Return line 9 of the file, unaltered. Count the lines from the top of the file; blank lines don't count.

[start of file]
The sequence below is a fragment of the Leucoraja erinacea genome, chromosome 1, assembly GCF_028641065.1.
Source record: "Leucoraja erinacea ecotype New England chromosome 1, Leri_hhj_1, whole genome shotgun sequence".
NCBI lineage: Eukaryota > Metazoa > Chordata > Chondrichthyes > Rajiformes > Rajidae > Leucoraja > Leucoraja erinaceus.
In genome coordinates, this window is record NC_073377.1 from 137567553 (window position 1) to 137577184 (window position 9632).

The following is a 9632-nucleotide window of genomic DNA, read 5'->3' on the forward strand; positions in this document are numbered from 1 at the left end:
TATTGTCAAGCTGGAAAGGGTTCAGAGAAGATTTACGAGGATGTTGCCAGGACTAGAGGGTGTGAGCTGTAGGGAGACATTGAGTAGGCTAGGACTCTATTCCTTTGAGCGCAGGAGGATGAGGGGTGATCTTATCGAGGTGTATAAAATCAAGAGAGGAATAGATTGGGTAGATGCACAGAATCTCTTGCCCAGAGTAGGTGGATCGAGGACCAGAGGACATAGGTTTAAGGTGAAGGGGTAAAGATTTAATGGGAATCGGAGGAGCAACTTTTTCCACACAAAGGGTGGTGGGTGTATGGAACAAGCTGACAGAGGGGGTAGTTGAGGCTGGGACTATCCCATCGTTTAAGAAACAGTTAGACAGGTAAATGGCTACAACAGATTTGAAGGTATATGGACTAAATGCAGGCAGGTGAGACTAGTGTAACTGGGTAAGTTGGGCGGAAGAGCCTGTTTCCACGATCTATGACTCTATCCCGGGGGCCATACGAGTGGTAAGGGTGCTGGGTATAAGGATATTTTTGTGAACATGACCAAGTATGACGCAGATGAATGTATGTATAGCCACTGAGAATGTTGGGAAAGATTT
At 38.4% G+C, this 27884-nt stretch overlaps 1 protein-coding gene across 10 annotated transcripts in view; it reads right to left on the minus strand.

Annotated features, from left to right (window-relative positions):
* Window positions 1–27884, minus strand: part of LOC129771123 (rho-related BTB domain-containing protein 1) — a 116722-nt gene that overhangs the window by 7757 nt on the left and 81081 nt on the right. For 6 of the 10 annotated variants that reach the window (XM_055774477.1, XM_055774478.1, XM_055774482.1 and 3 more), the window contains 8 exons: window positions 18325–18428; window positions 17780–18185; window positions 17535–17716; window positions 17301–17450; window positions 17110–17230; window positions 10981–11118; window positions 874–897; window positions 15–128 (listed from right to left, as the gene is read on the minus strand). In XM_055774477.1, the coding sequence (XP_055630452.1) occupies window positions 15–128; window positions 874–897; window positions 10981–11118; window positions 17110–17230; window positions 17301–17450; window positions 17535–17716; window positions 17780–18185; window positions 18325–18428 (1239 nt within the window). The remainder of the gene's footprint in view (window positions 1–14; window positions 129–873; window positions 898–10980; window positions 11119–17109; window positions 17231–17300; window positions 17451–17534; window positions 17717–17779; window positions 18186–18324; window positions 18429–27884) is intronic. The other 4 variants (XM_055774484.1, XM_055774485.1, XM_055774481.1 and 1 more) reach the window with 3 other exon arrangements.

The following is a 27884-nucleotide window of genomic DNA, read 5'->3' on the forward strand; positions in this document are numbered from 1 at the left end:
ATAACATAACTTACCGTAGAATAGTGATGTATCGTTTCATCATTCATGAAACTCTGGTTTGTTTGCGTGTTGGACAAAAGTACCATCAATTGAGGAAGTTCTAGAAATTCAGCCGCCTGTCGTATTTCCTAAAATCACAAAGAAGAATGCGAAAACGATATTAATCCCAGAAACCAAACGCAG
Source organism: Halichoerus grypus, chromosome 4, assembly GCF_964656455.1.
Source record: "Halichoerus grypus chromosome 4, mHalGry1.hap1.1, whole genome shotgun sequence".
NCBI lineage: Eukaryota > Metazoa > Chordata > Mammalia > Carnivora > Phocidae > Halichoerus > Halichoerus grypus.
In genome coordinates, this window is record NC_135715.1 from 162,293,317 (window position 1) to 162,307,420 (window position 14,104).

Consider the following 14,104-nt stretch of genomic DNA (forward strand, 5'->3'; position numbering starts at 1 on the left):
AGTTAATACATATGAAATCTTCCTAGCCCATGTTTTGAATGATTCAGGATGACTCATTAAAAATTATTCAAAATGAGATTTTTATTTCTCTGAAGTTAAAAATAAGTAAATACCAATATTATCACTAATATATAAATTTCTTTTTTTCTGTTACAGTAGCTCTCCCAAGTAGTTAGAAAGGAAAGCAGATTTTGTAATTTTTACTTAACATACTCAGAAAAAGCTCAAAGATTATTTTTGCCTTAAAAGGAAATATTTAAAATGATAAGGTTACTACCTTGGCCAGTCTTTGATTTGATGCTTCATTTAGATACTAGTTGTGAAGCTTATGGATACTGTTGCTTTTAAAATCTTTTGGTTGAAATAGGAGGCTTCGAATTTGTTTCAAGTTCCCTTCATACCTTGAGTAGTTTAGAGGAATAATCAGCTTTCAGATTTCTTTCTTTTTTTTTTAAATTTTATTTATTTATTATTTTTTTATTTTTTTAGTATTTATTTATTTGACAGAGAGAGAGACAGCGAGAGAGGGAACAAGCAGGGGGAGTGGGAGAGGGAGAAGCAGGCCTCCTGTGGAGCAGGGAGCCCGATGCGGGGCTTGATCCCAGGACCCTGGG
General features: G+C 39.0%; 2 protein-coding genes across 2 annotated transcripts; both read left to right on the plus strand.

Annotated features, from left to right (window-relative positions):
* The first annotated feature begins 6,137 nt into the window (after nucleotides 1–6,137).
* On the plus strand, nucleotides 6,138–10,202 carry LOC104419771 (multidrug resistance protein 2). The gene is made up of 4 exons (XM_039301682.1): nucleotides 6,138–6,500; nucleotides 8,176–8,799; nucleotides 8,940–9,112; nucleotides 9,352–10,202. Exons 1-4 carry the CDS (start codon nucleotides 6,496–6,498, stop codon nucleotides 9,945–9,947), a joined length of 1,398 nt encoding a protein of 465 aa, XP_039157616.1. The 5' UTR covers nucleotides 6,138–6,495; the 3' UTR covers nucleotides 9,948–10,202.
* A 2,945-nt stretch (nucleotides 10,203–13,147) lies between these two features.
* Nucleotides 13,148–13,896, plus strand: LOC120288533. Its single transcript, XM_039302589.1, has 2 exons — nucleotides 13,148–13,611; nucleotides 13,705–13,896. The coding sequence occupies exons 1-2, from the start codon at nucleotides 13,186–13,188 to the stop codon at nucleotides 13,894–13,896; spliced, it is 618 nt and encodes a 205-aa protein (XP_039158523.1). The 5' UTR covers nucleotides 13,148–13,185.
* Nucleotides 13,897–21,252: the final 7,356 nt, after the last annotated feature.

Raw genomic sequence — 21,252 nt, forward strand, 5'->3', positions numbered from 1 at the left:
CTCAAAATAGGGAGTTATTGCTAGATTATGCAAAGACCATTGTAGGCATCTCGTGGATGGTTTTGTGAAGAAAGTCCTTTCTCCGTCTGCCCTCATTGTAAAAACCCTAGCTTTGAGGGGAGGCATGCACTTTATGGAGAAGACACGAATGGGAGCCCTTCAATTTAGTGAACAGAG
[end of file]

* Window positions 1–27884, minus strand: part of LOC129771123 (rho-related BTB domain-containing protein 1) — a 116722-nt gene that overhangs the window by 7757 nt on the left and 81081 nt on the right. For 6 of the 10 annotated variants that reach the window (XM_055774477.1, XM_055774478.1, XM_055774482.1 and 3 more), the window contains 8 exons: window positions 18325–18428; window positions 17780–18185; window positions 17535–17716; window positions 17301–17450; window positions 17110–17230; window positions 10981–11118; window positions 874–897; window positions 15–128 (listed from right to left, as the gene is read on the minus strand). In XM_055774477.1, the coding sequence (XP_055630452.1) occupies window positions 15–128; window positions 874–897; window positions 10981–11118; window positions 17110–17230; window positions 17301–17450; window positions 17535–17716; window positions 17780–18185; window positions 18325–18428 (1239 nt within the window). The remainder of the gene's footprint in view (window positions 1–14; window positions 129–873; window positions 898–10980; window positions 11119–17109; window positions 17231–17300; window positions 17451–17534; window positions 17717–17779; window positions 18186–18324; window positions 18429–27884) is intronic. The other 4 variants (XM_055774484.1, XM_055774485.1, XM_055774481.1 and 1 more) reach the window with 3 other exon arrangements.